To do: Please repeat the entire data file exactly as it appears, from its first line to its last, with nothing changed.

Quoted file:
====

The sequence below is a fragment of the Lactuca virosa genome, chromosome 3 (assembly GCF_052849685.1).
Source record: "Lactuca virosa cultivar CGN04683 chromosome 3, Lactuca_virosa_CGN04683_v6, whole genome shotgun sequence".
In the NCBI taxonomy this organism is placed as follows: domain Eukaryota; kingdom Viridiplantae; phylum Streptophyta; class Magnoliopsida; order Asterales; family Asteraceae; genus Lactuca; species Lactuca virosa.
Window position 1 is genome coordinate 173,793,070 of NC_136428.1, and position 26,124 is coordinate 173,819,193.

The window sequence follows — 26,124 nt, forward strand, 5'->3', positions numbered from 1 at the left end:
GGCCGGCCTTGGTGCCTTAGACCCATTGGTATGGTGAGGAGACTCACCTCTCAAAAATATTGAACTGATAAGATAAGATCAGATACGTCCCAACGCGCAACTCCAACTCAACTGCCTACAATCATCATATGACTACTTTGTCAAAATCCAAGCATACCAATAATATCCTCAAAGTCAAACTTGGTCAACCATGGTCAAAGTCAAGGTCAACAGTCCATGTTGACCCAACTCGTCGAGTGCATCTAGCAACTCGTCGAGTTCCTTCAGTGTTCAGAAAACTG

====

The sequence below is a fragment of the Lactuca virosa genome, chromosome 3 (assembly GCF_052849685.1).
Source record: "Lactuca virosa cultivar CGN04683 chromosome 3, Lactuca_virosa_CGN04683_v6, whole genome shotgun sequence".
In the NCBI taxonomy this organism is placed as follows: domain Eukaryota; kingdom Viridiplantae; phylum Streptophyta; class Magnoliopsida; order Asterales; family Asteraceae; genus Lactuca; species Lactuca virosa.
Window position 1 is genome coordinate 173,793,070 of NC_136428.1, and position 26,124 is coordinate 173,819,193.

The window sequence follows — 26,124 nt, forward strand, 5'->3', positions numbered from 1 at the left end:
GGCCGGCCTTGGTGCCTTAGACCCATTGGTATGGTGAGGAGACTCACCTCTCAAAAATATTGAACTGATAAGATAAGATCAGATACGTCCCAACGCGCAACTCCAACTCAACTGCCTACAATCATCATATGACTACTTTGTCAAAATCCAAGCATACCAATAATATCCTCAAAGTCAAACTTGGTCAACCATGGTCAAAGTCAAGGTCAACAGTCCATGTTGACCCAACTCGTCGAGTGCATCTAGCAACTCGTCGAGTTCCTTCAGTGTTCAGAAAACTG